Hello, my name is Bruce Tria. I’m the general manager of WRIV radio and I’ve also been known for doing the morning show “The Dawn Patrol” for the last 30 years. I started doing this in 1976.
A normal day for this radio station begins at about 5:30 or so, when I get here and I start pulling together the news items, weather forecasts, sports scores and getting ready to go on the air at 6 a.m.
No two morning shows are the same. The beauty of this station is that there is always something different about it.
We do solicit phone calls from listeners, we take those. We have elected officials calling in regularly. They’re a very important part of our show. It’s a very local, local, local morning show.
The mornings are fun, let’s be honest about it. It’s the most listened to time on the radio. It’s good for my ego. Anyone who does the morning show in radio does not do it because they like getting up at 4 in the morning. They do it because they have an incredibly huge ego, and it works.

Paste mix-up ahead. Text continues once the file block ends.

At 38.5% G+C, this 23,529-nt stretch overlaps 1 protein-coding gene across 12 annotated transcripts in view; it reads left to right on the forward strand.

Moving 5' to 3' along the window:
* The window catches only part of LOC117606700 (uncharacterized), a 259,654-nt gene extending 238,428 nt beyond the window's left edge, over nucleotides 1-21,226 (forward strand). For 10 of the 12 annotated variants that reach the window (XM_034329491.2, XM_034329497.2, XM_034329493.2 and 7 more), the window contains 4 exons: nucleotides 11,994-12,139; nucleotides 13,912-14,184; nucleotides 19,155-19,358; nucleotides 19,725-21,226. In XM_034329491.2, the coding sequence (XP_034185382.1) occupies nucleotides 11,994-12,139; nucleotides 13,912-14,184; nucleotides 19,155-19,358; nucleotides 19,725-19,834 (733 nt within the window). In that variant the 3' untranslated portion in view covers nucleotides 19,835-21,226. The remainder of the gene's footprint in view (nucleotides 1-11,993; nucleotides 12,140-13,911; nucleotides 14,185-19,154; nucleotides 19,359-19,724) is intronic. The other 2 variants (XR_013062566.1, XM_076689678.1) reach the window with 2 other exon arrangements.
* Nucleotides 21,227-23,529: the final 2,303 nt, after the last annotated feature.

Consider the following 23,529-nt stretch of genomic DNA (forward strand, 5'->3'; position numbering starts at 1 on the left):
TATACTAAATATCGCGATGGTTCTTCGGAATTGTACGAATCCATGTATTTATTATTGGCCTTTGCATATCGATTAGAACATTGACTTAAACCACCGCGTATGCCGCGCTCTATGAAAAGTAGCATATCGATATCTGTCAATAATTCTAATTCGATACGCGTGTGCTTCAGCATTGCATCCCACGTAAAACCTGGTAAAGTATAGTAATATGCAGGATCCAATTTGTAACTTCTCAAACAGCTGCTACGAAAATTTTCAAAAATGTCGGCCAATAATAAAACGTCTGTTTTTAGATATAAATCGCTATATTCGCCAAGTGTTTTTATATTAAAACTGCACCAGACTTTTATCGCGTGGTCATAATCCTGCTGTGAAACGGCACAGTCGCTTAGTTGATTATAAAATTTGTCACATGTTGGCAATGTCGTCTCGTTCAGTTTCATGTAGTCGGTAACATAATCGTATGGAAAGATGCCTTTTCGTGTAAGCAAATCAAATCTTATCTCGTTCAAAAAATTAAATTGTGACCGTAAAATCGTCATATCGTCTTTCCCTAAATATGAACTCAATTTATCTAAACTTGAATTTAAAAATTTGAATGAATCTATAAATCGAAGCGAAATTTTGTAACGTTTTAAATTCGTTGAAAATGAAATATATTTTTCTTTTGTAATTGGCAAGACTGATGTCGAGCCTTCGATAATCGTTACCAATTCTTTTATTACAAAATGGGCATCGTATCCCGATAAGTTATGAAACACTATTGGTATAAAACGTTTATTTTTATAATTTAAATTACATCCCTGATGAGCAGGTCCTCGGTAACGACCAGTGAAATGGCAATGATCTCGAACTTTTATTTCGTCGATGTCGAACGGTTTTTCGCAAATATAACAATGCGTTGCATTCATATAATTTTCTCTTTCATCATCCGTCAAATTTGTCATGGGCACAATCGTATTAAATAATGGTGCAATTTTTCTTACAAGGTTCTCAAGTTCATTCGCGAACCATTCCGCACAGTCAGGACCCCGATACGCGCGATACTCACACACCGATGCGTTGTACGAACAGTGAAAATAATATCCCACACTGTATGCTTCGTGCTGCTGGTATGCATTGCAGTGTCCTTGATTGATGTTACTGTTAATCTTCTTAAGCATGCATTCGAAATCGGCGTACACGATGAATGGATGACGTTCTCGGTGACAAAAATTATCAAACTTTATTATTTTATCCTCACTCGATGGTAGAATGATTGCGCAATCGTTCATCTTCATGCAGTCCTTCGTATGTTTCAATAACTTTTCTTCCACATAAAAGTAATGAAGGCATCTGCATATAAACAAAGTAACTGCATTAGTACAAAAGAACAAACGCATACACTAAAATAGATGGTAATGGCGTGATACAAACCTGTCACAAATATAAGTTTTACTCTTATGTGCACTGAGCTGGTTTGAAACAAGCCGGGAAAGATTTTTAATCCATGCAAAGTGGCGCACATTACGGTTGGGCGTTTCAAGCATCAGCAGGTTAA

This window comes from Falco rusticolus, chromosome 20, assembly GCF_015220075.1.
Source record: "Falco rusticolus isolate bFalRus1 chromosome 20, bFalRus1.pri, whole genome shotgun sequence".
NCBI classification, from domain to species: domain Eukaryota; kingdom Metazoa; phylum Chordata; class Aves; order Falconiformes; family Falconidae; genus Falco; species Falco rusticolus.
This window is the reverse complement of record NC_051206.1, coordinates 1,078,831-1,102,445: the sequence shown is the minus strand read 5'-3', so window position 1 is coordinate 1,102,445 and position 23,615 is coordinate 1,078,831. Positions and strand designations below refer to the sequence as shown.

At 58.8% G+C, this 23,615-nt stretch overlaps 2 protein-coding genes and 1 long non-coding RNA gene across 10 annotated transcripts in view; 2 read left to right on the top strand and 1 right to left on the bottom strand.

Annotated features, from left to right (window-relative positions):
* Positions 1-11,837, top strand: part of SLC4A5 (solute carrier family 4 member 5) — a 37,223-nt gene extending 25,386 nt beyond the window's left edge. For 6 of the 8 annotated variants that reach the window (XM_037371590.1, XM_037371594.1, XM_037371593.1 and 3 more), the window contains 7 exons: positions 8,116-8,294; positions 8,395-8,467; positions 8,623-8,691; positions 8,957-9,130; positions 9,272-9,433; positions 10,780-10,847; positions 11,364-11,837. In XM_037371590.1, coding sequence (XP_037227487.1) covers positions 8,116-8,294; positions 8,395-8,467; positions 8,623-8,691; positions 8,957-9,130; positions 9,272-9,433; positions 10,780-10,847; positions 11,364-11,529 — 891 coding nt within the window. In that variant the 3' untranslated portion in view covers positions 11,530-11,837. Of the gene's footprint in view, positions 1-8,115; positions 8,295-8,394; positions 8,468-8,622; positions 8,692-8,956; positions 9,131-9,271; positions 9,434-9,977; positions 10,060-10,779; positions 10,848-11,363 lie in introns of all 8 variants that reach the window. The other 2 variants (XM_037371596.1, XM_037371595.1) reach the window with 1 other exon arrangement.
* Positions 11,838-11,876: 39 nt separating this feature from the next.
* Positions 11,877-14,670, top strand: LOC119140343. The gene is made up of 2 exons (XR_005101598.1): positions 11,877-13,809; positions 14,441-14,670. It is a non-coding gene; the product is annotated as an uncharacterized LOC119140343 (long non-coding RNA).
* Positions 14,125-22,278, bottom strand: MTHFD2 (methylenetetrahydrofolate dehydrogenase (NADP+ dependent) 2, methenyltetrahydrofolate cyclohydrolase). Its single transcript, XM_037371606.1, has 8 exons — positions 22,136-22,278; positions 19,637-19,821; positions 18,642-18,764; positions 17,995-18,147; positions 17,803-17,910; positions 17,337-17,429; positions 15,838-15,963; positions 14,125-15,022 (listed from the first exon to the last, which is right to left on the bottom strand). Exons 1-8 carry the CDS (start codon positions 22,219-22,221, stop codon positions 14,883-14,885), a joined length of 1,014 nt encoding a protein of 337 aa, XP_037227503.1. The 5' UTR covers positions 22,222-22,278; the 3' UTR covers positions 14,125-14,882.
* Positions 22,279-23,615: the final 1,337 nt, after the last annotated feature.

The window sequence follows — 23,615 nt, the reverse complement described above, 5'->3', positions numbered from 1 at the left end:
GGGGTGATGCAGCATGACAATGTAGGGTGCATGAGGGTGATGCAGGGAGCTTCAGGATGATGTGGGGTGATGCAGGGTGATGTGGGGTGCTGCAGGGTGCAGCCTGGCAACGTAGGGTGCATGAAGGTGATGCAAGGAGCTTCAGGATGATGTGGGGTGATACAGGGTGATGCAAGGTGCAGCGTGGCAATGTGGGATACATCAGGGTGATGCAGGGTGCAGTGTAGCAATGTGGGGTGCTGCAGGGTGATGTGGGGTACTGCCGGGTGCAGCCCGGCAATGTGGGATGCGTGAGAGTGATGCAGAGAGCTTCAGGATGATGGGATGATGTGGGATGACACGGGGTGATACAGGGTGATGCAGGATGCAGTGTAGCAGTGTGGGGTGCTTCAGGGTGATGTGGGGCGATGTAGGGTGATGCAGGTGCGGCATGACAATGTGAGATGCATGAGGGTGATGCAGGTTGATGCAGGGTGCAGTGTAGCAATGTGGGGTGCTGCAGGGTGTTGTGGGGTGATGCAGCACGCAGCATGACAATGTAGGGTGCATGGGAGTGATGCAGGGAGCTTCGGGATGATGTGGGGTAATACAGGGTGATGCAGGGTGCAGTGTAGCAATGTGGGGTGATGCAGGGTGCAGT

We do a lot of remotes in the summer, too, when we’re out in public talking with people at the Cardboard Boat Race and the Polish fair. Another favorite part is during snow emergencies, because people rely on you, and they’ve always relied on radio for that.
It’s a very intimate media. I approach it like I am talking to one person at a time. You never hear me say “hey, everybody,” because that ruins the mystique. People listen one at a time, they listen individually.
And I want to talk to them individually and communicate with them.
I grew up listening to people like William B. Williams in New York City. They were just fascinating. With William B., it was almost like you were hanging out with the stars and he just brought you into that world and made you part of it.
I just always wanted to be the guy on the radio. It was all I ever wanted to be.